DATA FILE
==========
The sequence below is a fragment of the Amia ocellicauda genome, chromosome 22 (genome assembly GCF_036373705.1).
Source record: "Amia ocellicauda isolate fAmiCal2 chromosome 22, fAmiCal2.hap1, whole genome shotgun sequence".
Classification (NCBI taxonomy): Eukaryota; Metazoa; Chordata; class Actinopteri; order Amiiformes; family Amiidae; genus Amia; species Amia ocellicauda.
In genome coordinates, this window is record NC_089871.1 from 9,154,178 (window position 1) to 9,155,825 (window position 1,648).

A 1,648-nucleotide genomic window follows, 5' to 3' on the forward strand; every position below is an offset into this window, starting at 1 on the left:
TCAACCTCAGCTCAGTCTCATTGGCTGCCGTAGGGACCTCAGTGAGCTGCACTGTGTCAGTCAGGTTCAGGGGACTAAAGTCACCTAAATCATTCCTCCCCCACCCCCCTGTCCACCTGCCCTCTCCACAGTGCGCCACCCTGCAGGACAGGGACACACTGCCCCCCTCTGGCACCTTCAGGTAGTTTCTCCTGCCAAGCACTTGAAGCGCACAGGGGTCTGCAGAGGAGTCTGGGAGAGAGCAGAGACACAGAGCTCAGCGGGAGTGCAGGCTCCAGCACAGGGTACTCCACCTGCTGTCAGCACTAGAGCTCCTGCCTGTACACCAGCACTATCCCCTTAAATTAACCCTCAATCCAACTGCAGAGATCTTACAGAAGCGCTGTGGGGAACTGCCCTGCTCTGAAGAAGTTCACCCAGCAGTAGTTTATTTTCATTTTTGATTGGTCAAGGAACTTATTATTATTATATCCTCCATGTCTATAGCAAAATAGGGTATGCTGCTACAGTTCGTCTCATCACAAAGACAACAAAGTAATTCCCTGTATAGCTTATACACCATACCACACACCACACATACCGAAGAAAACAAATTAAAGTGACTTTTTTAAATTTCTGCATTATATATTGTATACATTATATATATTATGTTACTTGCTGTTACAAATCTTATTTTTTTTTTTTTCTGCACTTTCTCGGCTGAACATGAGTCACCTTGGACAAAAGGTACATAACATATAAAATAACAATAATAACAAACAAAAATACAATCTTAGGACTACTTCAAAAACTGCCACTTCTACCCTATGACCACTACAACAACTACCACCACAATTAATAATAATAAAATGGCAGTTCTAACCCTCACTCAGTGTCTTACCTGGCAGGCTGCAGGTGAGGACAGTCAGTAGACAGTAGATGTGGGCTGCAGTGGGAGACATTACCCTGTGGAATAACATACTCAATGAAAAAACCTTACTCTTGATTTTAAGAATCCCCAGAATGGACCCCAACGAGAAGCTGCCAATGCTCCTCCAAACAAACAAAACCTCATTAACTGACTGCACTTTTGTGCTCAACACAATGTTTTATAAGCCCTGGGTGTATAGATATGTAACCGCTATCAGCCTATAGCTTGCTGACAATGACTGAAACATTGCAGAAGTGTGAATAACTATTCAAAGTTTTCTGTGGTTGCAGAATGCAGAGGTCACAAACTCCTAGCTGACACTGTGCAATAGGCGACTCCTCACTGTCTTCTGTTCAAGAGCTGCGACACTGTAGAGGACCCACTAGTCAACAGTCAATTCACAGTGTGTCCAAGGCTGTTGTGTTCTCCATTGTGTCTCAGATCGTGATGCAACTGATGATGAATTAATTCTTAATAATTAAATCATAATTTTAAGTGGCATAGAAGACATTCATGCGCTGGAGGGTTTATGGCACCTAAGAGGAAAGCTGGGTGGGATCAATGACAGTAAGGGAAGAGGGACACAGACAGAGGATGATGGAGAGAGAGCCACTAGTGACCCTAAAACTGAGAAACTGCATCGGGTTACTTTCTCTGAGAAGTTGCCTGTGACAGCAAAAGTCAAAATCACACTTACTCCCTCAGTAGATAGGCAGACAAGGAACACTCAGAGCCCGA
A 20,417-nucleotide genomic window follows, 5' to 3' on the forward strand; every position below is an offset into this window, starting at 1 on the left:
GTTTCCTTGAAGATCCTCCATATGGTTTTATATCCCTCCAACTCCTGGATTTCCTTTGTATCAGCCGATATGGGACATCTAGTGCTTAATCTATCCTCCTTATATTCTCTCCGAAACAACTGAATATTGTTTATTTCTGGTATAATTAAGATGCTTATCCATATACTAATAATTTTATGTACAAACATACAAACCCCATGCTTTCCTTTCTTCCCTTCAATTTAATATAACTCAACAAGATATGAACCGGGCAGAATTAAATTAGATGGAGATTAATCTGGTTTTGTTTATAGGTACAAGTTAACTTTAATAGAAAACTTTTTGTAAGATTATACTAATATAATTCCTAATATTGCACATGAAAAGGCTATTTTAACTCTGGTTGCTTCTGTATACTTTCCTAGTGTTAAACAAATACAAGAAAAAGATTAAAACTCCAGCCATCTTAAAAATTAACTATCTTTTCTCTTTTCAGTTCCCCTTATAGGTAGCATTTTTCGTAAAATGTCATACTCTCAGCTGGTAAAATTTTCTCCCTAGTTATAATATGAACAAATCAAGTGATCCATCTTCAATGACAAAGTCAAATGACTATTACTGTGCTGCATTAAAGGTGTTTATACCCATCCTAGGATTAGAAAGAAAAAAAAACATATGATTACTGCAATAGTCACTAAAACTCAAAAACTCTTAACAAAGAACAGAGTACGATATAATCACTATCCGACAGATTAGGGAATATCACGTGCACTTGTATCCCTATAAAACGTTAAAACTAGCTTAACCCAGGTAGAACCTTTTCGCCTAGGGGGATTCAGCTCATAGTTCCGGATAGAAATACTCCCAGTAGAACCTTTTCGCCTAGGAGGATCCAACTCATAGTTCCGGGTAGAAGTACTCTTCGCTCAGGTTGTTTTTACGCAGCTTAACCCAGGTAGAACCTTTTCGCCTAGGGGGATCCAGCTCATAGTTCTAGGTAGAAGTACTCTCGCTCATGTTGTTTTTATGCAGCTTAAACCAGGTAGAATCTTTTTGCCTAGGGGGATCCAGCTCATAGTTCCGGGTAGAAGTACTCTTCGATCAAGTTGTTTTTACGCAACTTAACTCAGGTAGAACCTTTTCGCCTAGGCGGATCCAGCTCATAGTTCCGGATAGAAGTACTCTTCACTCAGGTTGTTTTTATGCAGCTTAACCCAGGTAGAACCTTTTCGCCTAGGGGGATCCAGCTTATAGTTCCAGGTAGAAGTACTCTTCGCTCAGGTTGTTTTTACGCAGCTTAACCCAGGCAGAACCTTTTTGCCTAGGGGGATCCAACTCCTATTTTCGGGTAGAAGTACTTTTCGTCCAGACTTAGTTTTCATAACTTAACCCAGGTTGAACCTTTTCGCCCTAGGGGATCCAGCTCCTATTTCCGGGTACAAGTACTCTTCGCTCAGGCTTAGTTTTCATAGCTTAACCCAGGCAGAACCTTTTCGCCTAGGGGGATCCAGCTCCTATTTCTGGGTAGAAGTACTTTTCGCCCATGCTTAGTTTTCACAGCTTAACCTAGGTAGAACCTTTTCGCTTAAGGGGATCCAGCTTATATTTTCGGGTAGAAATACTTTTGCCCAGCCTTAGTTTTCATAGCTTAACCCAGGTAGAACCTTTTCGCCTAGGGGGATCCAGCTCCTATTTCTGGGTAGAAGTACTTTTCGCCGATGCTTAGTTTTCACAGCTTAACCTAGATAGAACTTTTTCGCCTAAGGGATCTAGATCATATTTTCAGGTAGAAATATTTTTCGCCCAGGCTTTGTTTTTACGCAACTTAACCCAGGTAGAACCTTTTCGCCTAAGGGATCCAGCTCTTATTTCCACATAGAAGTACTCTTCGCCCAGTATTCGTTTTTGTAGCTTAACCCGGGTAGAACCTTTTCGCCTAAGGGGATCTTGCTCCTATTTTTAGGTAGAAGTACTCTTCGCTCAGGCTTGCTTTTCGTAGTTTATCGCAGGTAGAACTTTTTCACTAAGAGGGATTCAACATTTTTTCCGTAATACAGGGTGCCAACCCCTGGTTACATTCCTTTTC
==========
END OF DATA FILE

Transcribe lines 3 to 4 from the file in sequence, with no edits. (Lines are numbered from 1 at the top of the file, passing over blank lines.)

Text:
Classification (NCBI taxonomy): Eukaryota; Metazoa; Chordata; class Actinopteri; order Amiiformes; family Amiidae; genus Amia; species Amia ocellicauda.
In genome coordinates, this window is record NC_089871.1 from 9,154,178 (window position 1) to 9,155,825 (window position 1,648).